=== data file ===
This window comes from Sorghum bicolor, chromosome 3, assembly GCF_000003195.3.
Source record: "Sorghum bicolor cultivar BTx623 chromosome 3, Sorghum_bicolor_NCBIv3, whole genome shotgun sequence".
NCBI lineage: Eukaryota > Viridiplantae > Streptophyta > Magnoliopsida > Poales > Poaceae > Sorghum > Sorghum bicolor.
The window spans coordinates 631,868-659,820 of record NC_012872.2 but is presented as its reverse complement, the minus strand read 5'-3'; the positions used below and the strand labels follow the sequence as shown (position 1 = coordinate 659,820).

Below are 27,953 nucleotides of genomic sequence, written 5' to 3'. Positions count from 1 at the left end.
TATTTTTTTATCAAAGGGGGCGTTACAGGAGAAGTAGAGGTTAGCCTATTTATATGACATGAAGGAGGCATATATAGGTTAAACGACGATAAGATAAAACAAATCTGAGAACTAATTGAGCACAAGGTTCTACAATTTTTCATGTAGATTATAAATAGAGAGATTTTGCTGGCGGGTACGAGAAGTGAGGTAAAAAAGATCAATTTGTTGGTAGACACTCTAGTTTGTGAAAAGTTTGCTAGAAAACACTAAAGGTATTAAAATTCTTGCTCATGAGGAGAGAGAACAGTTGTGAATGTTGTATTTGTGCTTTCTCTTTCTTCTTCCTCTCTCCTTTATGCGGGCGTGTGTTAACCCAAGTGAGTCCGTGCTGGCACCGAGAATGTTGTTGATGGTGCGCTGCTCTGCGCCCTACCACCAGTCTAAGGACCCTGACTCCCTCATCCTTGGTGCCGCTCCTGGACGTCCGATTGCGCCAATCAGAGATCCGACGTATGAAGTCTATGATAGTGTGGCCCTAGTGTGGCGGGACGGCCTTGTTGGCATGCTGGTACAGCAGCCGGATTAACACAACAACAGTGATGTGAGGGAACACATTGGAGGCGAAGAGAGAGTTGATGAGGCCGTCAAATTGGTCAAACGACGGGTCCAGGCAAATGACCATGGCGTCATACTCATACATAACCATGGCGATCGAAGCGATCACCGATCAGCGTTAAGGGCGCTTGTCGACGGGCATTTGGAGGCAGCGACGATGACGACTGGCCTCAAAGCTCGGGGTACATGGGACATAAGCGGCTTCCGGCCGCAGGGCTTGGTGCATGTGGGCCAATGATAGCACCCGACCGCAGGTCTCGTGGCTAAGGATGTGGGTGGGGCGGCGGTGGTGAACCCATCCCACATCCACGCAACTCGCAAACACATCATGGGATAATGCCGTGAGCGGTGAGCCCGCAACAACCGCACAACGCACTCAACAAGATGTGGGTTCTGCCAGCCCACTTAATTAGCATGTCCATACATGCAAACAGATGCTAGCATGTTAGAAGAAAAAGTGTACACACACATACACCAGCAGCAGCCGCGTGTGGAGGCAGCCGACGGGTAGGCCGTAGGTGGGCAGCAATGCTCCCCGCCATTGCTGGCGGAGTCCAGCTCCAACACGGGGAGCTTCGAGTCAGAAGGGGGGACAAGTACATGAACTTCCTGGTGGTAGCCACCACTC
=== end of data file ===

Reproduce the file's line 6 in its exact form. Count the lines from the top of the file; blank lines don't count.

TATTTTTTTATCAAAGGGGGCGTTACAGGAGAAGTAGAGGTTAGCCTATTTATATGACATGAAGGAGGCATATATAGGTTAAACGACGATAAGATAAAACAAATCTGAGAACTAATTGAGCACAAGGTTCTACAATTTTTCATGTAGATTATAAATAGAGAGATTTTGCTGGCGGGTACGAGAAGTGAGGTAAAAAAGATCAATTTGTTGGTAGACACTCTAGTTTGTGAAAAGTTTGCTAGAAAACACTAAAGGTATTAAAATTCTTGCTCATGAGGAGAGAGAACAGTTGTGAATGTTGTATTTGTGCTTTCTCTTTCTTCTTCCTCTCTCCTTTATGCGGGCGTGTGTTAACCCAAGTGAGTCCGTGCTGGCACCGAGAATGTTGTTGATGGTGCGCTGCTCTGCGCCCTACCACCAGTCTAAGGACCCTGACTCCCTCATCCTTGGTGCCGCTCCTGGACGTCCGATTGCGCCAATCAGAGATCCGACGTATGAAGTCTATGATAGTGTGGCCCTAGTGTGGCGGGACGGCCTTGTTGGCATGCTGGTACAGCAGCCGGATTAACACAACAACAGTGATGTGAGGGAACACATTGGAGGCGAAGAGAGAGTTGATGAGGCCGTCAAATTGGTCAAACGACGGGTCCAGGCAAATGACCATGGCGTCATACTCATACATAACCATGGCGATCGAAGCGATCACCGATCAGCGTTAAGGGCGCTTGTCGACGGGCATTTGGAGGCAGCGACGATGACGACTGGCCTCAAAGCTCGGGGTACATGGGACATAAGCGGCTTCCGGCCGCAGGGCTTGGTGCATGTGGGCCAATGATAGCACCCGACCGCAGGTCTCGTGGCTAAGGATGTGGGTGGGGCGGCGGTGGTGAACCCATCCCACATCCACGCAACTCGCAAACACATCATGGGATAATGCCGTGAGCGGTGAGCCCGCAACAACCGCACAACGCACTCAACAAGATGTGGGTTCTGCCAGCCCACTTAATTAGCATGTCCATACATGCAAACAGATGCTAGCATGTTAGAAGAAAAAGTGTACACACACATACACCAGCAGCAGCCGCGTGTGGAGGCAGCCGACGGGTAGGCCGTAGGTGGGCAGCAATGCTCCCCGCCATTGCTGGCGGAGTCCAGCTCCAACACGGGGAGCTTCGAGTCAGAAGGGGGGACAAGTACATGAACTTCCTGGTGGTAGCCACCACTC